With a party-like atmosphere, a big pink boat and a giant model of the Earth, Extinction Rebellion kicked off a five-day protest on Monday.
Protesters intend to occupy Bristol Bridge throughout the week and the area has become a hub of activity with a series of talks, entertainment and even some morning yoga.
Tuesday will see singer Billy Bragg address the crowds from the big pink boat on the bridge and then he is due to perform on College Green, where XR Youth will be leading a demonstration as the non-violent protest escalates across the city from midday.
Official road closures remain in place on Baldwin Street, High Street, Victoria Street and Wine Street near the entrance to the Galleries, and the police have cancelled officers’ leave to maintain cover for the duration of the uprising.
The protest is part of a synchronised campaign taking place in cities across England, Wales and Scotland.
Campaigners are demanding the government tells the truth about what is driving climate change and calling for urgent action to halt biodiversity loss and cut greenhouse gas emissions to net zero by 2025. In Bristol, the focus is particularly on rising sea levels.
Calling for others to join the movement, Zoë Jones, a Bristol resident who works in international development, said: “Sea levels are rising but so are we. Our international rebellion in April radically changed the debate.
“In the months since, public concern about climate breakdown soared to its highest ever level. We urge everyone to join us at the Summer Uprising to call on our Government to be on the right side of history.
“By acting now, the UK could be world leaders in the transition to a zero carbon economy and in averting catastrophic climate change and ecological breakdown. We have returned to the streets to demand that politics backs up its words with policy.”
A number of drivers and passersby have expressed their support for the action, but others commenting on social media have expressed anger at the disruption and questioned the logic of holding up traffic, arguing idling vehicles contribute more to air pollution.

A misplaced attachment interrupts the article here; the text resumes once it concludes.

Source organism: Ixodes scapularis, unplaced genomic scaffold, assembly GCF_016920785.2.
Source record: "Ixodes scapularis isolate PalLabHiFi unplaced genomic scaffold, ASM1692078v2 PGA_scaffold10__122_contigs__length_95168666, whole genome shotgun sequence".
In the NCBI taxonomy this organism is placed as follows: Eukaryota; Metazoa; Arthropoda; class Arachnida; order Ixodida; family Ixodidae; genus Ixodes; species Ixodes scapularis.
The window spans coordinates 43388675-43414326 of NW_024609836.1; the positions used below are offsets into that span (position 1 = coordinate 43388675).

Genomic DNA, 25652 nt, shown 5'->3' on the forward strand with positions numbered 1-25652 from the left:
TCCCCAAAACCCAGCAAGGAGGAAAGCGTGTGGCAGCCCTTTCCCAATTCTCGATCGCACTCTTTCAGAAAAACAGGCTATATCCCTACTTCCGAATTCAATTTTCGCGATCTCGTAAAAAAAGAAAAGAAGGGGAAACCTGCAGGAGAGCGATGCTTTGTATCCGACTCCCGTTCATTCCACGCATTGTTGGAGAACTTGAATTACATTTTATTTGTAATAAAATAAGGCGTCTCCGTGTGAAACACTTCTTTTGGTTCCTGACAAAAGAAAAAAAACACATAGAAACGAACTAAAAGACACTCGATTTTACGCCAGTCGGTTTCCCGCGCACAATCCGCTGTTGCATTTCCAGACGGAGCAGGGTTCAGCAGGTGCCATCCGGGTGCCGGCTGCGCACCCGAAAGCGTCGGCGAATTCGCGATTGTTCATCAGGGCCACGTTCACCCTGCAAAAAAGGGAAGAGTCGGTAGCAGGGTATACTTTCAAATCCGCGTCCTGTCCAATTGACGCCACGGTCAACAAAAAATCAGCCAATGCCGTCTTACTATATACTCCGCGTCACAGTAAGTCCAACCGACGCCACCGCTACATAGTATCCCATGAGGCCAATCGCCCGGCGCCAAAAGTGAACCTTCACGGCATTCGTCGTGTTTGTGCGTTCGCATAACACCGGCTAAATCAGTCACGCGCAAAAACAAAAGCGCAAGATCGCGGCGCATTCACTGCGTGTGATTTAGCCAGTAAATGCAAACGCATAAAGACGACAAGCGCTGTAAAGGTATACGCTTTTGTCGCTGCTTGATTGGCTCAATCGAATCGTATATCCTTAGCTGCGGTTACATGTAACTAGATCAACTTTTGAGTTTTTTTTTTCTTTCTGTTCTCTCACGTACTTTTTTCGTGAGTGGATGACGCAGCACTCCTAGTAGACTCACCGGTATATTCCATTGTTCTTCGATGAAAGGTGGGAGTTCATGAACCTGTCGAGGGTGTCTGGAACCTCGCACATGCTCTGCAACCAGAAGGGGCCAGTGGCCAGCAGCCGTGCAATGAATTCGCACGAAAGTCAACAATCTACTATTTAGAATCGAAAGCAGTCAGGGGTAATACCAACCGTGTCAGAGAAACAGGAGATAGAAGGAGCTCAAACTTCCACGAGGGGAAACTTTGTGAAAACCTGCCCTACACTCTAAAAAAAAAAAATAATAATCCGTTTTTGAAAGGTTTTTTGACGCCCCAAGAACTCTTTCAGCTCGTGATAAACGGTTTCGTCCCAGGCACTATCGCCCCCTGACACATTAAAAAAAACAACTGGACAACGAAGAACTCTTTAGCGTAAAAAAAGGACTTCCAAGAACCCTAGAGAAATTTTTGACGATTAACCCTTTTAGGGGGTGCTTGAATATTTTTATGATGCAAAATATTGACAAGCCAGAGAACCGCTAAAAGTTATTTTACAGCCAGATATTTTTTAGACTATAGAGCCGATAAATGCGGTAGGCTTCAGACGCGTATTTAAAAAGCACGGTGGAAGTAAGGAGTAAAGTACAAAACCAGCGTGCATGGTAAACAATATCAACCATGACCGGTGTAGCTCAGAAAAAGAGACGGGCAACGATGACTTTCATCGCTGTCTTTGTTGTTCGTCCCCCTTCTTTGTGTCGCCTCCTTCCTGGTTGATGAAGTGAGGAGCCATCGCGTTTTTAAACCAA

On Wednesday, campaigners are organising a family-friendly ‘critical mass’ ride, which will be supported by local groups such as Bristol Cycling.
Riders will assemble on College Green at 6pm and leave around 6.30pm. There will be a second pick up point in Queen Square at 7pm and the cycle is expected to last about an hour.
Campaigners have also revealed they intend to take the protest to outside the Ministry of Defence on Friday, although details are still being kept under wraps.
The police state that every effort will be made to balance people’s rights to protest alongside the need to keep disruption to a minimum.
Chief inspector Mark Runacres said: “We’re proactively engaging with the protestors, local businesses and the wider community to ensure people are being kept informed of any developments that may impact on their daily lives.
“Due to the potential scale of the protest and the impact it may have, we’ve had to cancel officers’ rest days to make sure we have sufficient resources in place over the five days.
“Any unplanned and lengthy road closure could impact on the ability of emergency services to respond to incidents and we and our partners are factoring this into our plans so we can continue to keep the public safe.
“Public safety will always be our main priority and we operate a zero-tolerance approach to any form of anti-social behaviour and disorder. Officers will be robust in dealing with anyone who engages in this kind of behaviour.”
A spokesperson for Bristol City Council added: “We are working closely with the police and engaging with the protestors to ensure there is a fair balance between our legal obligation for people’s right to peaceful protest and our need to keep the city moving.
“While we are trying our upmost to minimise disruption to other citizens, we must also ensure public safety. We have therefore closed some roads in the city centre where there is protest activity.”